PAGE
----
• Led by Baba Adhav, now 94, they demanded and won a law that set up a “Mathadi board” which would register both workers and merchants who used the labour of hamals.

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  • Resource efficiency and circular economy are powerful strategies that can effectively minimise dependence on natural resources, curtail waste and encourage sustainable design practices.
  • In the collective global endeavour to ensure sustainable development and realise the Sustainable Development Goals, decoupling resource utilisation from economic growth is going to be the key.
  • Recognising the need to switch from the ‘take-make-dispose’ to ‘reduce-reuse-recycle’ model, India has prioritised ‘Resource Efficiency and Circular Economy’ as one of the three core themes for deliberations in the G-20 forum.
  • Most G-20 member countries have committed to net zero ambitions and are working to mitigate greenhouse gas emissions. In order to ensure growing resource consumption in an environmentally responsible manner, there is also a need to raise the current recycling rates of 15%-25%.
  • Given the crucial role of steel in infrastructure development, its efficient utilisation is important. The demand for steel is poised to grow especially in growing economies such as India. Globally, about 7% of energy sector emission is attributed to iron and steel production.
  • Effective implementation of EPR plays a pivotal role in promoting the growth of the recycling infrastructure and establishing a streamlined waste collection system.
  • Biowaste such as municipal and industrial waste and agricultural residue has become a global issue as much of it is burned, causing pollution, biodiversity loss and global warming. Combined with crops well-suited for degraded lands, biowaste can serve as valuable primary raw materials and viable substitutes for mineral resources. Adopting a circular bioeconomy approach will reduce the need for extracting virgin resources and provide an effective waste disposal solution.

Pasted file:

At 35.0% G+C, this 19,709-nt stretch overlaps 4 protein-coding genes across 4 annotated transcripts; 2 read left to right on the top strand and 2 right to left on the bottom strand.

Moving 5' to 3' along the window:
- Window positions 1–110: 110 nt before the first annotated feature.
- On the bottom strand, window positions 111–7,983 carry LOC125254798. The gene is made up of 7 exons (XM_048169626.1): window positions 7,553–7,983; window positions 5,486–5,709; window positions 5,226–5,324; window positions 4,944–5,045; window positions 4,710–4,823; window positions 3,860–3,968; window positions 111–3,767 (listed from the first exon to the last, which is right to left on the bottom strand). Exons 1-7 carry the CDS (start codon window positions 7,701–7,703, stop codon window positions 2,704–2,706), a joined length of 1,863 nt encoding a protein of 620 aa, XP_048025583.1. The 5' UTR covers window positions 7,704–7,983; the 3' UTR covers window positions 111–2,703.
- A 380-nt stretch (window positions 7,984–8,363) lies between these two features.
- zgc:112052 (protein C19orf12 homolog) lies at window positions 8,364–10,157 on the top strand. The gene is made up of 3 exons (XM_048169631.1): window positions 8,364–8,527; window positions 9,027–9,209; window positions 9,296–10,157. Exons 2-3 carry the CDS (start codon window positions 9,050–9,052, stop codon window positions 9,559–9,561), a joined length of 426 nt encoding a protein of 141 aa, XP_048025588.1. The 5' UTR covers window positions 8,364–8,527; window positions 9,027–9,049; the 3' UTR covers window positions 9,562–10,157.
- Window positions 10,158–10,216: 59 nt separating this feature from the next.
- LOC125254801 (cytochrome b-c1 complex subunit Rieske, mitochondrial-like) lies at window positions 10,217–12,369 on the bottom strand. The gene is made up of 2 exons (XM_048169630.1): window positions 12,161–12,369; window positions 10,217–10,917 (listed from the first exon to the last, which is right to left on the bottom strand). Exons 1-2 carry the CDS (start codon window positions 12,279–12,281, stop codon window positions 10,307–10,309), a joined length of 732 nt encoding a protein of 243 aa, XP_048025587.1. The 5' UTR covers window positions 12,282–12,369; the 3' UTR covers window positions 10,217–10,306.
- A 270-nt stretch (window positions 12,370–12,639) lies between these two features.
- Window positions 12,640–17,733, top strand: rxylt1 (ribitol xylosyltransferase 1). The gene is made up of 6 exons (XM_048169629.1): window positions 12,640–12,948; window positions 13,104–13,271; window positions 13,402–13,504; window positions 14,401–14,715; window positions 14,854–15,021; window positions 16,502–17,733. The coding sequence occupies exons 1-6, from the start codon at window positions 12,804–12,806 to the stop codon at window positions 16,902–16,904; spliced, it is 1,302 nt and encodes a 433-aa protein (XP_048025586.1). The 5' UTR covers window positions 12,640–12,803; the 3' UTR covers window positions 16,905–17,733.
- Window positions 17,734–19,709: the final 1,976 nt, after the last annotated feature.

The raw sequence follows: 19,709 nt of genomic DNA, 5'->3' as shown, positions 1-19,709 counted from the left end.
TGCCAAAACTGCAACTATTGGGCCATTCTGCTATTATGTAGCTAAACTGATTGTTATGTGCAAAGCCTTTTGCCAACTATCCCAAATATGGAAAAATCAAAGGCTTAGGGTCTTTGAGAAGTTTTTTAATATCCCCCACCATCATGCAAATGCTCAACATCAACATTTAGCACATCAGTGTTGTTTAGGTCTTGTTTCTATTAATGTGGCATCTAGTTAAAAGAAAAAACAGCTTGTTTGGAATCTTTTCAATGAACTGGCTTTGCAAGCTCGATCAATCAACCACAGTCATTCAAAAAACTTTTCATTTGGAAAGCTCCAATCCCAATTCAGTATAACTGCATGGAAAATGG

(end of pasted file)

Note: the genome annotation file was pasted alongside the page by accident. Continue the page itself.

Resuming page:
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  • With the Bioethics Unit of the ICMR placing a consensus policy statement on Controlled Human Infection Studies (CHIS) for comments, India has taken the first step in clearing the deck for such studies to be undertaken here.
  • CHIS, also called human challenge studies, where healthy volunteers are intentionally exposed to a disease-causing microbe in a highly controlled and monitored environment

  • While collaborations with institutions and scientists well versed in conducting such studies are a must, navigating the ethical minefield is a challenge.
  • There is potential for exploitation, given the monetary dimension involving volunteers. If it becomes a reality, India should use CHIS only to study diseases with safe and effective treatment.